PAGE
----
The 'X' factor

The work of Scully and Mulder remains influential. Six Flms being released this season exhibit shades of 'The X Files.'

Los Angeles Times, 17 Marzo 2011

There's a strange confluence of sciencefiction movies being released this season - six otherwordly films in six weeks. What's behind this phenomenon? A little investigation shows that although TV's "The X-Files" went off the air in 2002, the truth may be still out there - and we're not just talking about the flashlights and lab coats inherited by Fox's "Fringe." These half-dozen films might all be filed under X in one way or another. Consider:

"The Adjustment Bureau"
(March 4) The mysterious puppet-master of this well reviewed sci-fi/thriller quietly tend to the course of human history and have a penchant for JFK-era fashion and cryptic double talk - which remind us of celestial versions of the Cigarette Smoking Man and other shadowy figures from Chris Carter's sci-fi epic. But, really, it's the sexual tension and brainy dialogue between Matt Damon and Emily Blunt that take us back to the best part of the 'X-Files' - the crackling verve of those oh-so-special agents named Mulder (David Duchovny) and Scully (Gillian Anderson).

(March 18) The idea behind this Bradley Cooper, above, and Robert De Niro bio-thriller is a drug that takes the human brain to new heights of velocity and insight - but also leads to some nasty side effects and the attention of dark and powerful forces. Sounds like it have been a 10th-season episode of the 'X-Files' - which in its nine actual seasons had plenty of heigthened humans, pharmacological misadventures and laboratory morality lessons.

"I Am Number Four"
(Feb. 18) Sure, "Smallville" and "Twilight" inform the tone and the character vibes of this movie, but the subplots of a secret alien wars on Earth, discredited conspirancy theorists and extraterrestrial abduction were written with the basic alphabet of the old Fox series. Don't trust us, just listen to supporting character Sam (Callan McAuliffe), who moans: "My entire childhood was an episode of 'The X-Files' ". Alex Pettyfer, above, stars.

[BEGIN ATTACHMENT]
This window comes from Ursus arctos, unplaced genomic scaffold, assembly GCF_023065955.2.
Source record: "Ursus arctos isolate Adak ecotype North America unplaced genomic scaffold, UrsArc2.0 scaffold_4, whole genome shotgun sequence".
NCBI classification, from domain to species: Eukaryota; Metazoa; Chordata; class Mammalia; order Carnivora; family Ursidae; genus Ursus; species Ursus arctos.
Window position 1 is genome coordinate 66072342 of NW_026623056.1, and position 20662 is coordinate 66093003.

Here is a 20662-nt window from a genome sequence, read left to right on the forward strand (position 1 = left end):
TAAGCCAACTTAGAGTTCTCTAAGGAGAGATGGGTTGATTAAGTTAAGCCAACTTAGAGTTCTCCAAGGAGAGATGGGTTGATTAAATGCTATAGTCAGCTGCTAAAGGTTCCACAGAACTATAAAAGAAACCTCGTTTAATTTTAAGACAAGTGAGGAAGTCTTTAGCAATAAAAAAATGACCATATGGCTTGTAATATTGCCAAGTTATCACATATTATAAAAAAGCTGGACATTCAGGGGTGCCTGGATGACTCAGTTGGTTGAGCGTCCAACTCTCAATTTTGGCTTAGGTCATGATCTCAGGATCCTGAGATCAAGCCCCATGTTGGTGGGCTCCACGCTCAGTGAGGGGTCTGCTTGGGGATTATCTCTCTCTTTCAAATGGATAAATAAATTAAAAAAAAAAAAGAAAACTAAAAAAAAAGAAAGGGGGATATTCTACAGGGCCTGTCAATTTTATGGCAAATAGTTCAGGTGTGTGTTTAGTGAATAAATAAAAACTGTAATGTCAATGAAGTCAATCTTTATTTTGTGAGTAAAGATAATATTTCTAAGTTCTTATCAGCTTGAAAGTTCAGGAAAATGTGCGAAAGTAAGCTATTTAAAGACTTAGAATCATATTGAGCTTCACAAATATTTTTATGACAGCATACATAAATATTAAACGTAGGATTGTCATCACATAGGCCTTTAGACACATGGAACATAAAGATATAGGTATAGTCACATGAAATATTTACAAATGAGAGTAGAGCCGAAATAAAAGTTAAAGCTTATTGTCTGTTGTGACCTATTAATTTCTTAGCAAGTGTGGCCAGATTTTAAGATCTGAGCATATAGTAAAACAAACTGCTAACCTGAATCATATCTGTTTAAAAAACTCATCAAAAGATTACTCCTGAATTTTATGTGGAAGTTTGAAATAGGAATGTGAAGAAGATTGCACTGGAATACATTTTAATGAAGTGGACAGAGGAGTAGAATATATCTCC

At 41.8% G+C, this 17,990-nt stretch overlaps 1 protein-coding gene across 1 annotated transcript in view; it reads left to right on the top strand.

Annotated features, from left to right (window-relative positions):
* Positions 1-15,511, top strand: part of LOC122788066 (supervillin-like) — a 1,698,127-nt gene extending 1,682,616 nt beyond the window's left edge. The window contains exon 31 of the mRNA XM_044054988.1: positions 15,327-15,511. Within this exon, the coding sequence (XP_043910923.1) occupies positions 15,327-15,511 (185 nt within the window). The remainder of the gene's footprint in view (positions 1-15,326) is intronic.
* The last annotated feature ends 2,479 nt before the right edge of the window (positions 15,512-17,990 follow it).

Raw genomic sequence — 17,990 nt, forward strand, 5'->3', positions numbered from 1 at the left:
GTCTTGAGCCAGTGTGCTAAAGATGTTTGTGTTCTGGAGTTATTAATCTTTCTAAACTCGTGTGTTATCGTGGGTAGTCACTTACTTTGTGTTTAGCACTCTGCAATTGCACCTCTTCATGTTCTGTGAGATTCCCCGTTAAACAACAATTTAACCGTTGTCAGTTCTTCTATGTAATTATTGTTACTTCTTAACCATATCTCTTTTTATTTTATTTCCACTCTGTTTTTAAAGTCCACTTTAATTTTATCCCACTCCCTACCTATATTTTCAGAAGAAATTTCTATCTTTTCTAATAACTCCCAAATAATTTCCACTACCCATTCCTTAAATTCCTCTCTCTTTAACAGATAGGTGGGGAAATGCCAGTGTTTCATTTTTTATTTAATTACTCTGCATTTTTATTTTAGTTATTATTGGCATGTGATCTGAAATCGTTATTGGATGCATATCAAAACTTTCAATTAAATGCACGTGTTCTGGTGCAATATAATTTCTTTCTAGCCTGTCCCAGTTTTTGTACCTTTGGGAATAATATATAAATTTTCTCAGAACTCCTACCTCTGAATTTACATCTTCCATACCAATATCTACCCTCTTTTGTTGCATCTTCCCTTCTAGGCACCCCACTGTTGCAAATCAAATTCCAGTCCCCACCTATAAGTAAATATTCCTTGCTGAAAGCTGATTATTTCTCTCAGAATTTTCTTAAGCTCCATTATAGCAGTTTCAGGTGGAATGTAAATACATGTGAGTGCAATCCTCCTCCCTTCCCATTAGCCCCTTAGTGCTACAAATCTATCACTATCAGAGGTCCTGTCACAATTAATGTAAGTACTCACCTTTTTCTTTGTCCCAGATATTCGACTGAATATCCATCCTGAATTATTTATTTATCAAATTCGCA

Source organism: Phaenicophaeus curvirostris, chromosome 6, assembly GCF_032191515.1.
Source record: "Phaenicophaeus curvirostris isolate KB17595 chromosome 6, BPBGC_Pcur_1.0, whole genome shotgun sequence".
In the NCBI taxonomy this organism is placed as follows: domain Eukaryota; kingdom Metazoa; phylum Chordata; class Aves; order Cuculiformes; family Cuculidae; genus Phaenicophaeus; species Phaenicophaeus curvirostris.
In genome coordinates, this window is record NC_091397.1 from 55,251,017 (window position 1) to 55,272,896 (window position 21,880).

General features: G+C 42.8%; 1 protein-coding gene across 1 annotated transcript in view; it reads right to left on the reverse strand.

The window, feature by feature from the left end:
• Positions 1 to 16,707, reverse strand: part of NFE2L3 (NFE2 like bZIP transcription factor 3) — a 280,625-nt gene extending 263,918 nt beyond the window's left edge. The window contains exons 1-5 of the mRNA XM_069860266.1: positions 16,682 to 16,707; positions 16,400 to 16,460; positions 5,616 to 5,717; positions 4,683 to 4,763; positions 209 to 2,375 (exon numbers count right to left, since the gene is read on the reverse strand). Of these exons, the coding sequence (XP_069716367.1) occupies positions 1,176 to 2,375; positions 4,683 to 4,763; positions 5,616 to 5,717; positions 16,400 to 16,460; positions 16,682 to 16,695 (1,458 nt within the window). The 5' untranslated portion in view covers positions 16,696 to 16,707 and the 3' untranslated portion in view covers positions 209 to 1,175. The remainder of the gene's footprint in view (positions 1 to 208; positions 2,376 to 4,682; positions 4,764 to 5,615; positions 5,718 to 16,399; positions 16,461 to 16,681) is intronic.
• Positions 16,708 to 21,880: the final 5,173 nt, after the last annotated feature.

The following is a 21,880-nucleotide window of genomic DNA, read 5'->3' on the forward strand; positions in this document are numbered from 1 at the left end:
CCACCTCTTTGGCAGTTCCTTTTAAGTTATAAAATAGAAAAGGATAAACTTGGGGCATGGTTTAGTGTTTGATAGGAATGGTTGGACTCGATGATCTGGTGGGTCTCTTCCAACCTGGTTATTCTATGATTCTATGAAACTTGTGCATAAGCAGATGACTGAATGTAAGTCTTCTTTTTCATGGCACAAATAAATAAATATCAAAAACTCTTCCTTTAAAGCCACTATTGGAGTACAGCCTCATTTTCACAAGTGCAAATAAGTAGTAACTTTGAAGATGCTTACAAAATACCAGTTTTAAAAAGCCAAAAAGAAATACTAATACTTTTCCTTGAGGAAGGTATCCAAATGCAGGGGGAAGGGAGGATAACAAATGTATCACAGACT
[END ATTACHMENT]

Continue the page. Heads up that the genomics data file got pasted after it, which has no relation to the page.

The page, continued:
"Source Code"
(April 1) What if you took the do-it-again gimmick of "Groundhog Day" and superimposed it over a high stress sci-fi plot in which a bomber is on a path to destruction - and only one person in the blast radius can sense the time-loop repetition? You get "Source Code," the new bomb-on-a-train thriller starring Jake Gyllenhaal, or you get "Monday," the 1999 episode of "The X-Files" in which the explosives are part of a bank robbery gone bad. Jake, we feel for you - a lot of us "X-Files" fans are having déjà vu lately as well.

"Battle: Los Angeles"
(March 11) This movie looks like a mash-up of "Black Hawk Down," "Predator 2" and "Indipendence Day," but it has a real-world heritage that Fox Mulder would admire - in February 1942 the U.S. Military opened fire on UFOs above L.A. (by some police reports, there were 200 ships on the sky) without hitting anything. That event informed this modern-day invasion flick, with Aaron Eckhart, above, and Sony even assembled a UFO panel of experts to amp up the connection.

(March 18) The loony duo of Simon Pegg and Nick Frost ("Shaun of the Dead," "Hot Fuzz") star in this road-trip spoof (which they also wrote) about a pair of British genre fans who tour the UFO landmarks of America and meet the tile character, right, a bulb-headed alien (voice by an unavoidable Seth Rogen) who informs his new pals that he deserves credits for a certain Fox series: "Mulder," Paul confides, "was my idea!"



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